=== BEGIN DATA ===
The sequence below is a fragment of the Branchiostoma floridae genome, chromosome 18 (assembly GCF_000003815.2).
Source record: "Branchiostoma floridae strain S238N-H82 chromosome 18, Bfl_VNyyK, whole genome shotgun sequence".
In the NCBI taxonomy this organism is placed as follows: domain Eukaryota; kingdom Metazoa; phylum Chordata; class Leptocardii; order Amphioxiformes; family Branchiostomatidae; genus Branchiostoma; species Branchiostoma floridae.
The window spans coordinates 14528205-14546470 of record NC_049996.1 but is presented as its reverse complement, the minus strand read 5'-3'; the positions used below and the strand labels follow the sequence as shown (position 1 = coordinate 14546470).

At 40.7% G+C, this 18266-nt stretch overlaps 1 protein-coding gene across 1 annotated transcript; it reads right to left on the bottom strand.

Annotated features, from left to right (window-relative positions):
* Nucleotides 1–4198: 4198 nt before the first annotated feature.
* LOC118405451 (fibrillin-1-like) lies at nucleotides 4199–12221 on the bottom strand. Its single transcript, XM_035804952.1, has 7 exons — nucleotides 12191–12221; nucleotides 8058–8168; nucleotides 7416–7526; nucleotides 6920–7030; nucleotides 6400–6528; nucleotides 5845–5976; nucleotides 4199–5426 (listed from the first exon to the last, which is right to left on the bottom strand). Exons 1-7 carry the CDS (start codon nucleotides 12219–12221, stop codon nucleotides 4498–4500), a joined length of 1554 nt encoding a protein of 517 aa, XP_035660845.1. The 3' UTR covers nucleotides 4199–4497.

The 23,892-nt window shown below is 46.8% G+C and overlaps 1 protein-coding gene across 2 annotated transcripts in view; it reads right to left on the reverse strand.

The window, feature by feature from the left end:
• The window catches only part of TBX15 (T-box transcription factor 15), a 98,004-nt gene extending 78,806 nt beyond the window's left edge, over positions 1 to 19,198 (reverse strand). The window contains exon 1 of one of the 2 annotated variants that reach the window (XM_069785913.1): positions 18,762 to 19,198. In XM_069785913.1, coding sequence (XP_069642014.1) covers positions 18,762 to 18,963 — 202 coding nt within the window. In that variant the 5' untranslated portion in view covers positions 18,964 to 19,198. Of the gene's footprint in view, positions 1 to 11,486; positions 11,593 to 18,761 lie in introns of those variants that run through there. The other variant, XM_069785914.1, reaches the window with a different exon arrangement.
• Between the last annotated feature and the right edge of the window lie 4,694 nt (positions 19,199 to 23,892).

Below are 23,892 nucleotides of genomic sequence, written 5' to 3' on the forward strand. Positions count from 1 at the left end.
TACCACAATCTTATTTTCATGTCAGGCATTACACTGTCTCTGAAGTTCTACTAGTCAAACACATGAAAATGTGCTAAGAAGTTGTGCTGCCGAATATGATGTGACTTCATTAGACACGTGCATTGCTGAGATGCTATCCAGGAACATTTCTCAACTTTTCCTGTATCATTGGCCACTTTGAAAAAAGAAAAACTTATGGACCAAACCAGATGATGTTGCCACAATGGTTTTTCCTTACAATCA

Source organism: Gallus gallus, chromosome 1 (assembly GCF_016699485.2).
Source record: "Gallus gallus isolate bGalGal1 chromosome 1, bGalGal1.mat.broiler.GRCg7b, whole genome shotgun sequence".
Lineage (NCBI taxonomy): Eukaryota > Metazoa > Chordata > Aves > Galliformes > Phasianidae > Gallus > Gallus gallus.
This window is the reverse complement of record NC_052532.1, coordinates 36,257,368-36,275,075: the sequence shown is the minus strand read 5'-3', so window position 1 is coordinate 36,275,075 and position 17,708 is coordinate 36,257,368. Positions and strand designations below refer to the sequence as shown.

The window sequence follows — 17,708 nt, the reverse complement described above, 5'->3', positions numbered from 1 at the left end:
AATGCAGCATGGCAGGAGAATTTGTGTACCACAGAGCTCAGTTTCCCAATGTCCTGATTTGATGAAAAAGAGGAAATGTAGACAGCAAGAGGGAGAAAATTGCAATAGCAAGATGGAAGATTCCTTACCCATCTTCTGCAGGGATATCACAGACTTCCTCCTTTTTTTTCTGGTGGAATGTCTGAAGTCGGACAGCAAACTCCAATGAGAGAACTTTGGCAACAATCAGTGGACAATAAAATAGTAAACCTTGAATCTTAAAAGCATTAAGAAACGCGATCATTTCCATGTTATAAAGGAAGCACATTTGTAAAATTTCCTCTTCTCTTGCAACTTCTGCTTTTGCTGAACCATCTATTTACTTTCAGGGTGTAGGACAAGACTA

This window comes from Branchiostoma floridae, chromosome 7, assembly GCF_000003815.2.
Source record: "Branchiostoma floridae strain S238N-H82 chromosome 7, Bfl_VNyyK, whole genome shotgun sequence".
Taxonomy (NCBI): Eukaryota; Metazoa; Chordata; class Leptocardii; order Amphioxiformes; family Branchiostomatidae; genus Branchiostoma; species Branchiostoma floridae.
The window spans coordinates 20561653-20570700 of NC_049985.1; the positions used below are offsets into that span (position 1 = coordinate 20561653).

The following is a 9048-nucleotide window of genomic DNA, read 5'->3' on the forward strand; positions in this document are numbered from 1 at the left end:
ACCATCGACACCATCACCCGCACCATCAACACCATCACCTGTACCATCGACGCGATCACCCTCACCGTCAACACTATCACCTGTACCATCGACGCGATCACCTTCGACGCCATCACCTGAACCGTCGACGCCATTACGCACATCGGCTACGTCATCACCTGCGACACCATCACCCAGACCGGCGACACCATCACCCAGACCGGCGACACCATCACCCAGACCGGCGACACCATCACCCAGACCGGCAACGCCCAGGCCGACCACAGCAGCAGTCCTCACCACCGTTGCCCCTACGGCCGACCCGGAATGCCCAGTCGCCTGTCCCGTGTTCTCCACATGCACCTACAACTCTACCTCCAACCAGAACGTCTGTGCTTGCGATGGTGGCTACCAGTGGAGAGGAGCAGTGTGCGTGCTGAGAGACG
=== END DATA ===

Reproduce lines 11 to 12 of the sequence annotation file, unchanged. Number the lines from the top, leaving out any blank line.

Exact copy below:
• The window catches only part of TBX15 (T-box transcription factor 15), a 98,004-nt gene extending 78,806 nt beyond the window's left edge, over positions 1 to 19,198 (reverse strand). The window contains exon 1 of one of the 2 annotated variants that reach the window (XM_069785913.1): positions 18,762 to 19,198. In XM_069785913.1, coding sequence (XP_069642014.1) covers positions 18,762 to 18,963 — 202 coding nt within the window. In that variant the 5' untranslated portion in view covers positions 18,964 to 19,198. Of the gene's footprint in view, positions 1 to 11,486; positions 11,593 to 18,761 lie in introns of those variants that run through there. The other variant, XM_069785914.1, reaches the window with a different exon arrangement.
• Between the last annotated feature and the right edge of the window lie 4,694 nt (positions 19,199 to 23,892).